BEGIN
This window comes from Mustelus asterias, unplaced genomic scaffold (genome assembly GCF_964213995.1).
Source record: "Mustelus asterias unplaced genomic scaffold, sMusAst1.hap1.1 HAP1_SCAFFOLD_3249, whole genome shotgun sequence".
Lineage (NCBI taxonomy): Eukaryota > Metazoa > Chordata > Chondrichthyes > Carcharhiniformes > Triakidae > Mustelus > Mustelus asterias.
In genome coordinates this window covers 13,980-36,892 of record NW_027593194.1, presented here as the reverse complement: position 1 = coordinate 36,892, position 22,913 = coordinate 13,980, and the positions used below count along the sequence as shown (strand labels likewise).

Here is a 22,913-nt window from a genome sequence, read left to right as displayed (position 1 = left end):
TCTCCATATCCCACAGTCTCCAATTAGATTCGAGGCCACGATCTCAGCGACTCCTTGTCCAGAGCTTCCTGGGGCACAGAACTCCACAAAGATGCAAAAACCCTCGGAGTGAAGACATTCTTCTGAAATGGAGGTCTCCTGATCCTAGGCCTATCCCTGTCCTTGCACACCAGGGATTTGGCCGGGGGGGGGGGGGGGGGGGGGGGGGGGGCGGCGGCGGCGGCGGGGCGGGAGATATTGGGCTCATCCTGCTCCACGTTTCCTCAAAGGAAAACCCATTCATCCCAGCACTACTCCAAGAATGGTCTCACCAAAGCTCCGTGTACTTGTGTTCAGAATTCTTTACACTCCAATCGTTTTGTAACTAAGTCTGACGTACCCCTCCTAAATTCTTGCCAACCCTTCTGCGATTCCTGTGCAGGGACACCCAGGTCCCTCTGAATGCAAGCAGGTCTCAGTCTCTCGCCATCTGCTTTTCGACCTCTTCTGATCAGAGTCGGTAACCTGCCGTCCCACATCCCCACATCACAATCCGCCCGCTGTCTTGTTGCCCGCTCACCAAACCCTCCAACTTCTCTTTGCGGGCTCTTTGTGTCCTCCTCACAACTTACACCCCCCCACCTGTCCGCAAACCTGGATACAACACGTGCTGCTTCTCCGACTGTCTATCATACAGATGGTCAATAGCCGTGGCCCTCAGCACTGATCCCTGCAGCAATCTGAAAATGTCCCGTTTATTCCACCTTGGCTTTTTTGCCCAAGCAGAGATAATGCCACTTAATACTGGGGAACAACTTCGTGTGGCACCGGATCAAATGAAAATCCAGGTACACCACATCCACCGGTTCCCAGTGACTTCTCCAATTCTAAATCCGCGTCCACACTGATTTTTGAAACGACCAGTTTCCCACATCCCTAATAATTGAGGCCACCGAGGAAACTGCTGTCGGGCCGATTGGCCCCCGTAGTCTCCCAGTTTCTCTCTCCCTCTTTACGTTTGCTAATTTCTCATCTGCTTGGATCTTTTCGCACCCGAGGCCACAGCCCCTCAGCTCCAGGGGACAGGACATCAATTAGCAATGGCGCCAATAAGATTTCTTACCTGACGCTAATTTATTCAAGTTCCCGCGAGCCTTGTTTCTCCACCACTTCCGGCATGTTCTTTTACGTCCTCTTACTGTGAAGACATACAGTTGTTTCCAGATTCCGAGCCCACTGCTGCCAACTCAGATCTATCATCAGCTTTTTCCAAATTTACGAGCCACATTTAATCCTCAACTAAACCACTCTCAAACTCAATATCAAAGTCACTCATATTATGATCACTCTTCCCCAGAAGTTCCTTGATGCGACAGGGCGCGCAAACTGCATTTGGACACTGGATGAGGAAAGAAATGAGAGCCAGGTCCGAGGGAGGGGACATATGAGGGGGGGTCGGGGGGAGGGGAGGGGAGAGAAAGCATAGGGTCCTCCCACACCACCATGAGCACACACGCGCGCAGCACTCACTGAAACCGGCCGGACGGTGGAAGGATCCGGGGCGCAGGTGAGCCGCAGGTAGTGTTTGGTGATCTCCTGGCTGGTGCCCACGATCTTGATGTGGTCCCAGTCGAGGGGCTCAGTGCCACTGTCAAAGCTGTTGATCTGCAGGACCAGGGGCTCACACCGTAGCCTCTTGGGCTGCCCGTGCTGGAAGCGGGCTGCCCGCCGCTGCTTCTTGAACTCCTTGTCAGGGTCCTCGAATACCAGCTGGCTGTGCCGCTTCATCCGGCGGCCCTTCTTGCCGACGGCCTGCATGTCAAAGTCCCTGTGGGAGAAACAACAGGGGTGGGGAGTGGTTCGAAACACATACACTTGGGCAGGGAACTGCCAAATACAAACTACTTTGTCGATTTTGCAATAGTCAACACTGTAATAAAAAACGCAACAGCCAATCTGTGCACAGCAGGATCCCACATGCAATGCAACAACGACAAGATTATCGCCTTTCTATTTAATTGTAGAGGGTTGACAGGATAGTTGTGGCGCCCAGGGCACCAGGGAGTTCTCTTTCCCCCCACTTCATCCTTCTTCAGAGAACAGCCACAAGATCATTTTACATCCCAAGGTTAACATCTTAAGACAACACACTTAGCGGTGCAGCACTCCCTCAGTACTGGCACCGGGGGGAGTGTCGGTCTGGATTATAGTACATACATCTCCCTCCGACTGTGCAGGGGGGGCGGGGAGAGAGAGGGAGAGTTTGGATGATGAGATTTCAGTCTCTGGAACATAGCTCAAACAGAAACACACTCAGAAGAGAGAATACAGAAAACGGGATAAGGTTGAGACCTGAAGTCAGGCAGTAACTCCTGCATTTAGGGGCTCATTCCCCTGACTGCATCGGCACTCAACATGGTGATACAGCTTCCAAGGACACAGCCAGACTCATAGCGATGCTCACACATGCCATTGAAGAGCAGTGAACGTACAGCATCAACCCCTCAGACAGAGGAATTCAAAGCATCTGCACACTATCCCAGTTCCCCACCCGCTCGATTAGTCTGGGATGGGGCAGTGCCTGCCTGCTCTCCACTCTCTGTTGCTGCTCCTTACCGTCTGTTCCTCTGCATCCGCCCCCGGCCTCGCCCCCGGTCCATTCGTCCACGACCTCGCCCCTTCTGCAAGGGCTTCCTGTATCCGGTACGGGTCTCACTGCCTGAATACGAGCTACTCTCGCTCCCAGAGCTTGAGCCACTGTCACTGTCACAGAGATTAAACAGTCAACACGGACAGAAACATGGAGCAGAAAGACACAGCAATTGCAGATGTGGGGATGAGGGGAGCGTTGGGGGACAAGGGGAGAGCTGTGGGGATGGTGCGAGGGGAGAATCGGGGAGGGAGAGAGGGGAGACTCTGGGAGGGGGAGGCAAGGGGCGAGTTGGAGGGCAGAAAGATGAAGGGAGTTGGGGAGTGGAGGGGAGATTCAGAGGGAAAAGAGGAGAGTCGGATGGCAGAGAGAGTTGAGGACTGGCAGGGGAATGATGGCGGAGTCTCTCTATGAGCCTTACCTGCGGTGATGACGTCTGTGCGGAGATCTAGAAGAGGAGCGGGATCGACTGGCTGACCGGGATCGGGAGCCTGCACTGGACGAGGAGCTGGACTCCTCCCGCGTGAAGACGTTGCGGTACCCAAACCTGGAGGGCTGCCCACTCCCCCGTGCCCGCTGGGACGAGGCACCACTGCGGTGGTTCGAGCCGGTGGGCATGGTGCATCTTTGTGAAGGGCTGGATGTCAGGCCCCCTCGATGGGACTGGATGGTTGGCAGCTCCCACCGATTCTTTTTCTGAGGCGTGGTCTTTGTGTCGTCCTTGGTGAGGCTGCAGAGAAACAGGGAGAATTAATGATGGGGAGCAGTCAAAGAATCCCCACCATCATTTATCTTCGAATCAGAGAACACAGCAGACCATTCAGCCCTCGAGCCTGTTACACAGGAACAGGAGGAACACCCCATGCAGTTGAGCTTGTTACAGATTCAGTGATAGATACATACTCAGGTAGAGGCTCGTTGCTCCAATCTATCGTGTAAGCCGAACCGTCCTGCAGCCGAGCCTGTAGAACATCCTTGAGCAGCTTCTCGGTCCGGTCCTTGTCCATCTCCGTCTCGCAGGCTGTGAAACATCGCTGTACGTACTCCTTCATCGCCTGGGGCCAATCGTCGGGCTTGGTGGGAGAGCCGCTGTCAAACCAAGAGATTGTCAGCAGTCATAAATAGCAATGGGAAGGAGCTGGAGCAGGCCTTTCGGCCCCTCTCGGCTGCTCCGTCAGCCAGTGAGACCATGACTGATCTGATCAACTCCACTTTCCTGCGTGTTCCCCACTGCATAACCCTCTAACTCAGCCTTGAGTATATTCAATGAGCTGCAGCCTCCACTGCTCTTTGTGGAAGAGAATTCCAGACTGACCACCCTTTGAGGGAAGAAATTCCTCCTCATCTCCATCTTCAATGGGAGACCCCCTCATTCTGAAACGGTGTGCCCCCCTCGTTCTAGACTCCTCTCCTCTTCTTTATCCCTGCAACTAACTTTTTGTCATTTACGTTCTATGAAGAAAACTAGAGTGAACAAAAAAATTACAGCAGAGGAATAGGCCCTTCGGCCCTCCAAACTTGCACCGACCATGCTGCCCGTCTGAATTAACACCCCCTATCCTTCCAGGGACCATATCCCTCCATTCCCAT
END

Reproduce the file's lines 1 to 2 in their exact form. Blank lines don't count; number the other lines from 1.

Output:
This window comes from Mustelus asterias, unplaced genomic scaffold (genome assembly GCF_964213995.1).
Source record: "Mustelus asterias unplaced genomic scaffold, sMusAst1.hap1.1 HAP1_SCAFFOLD_3249, whole genome shotgun sequence".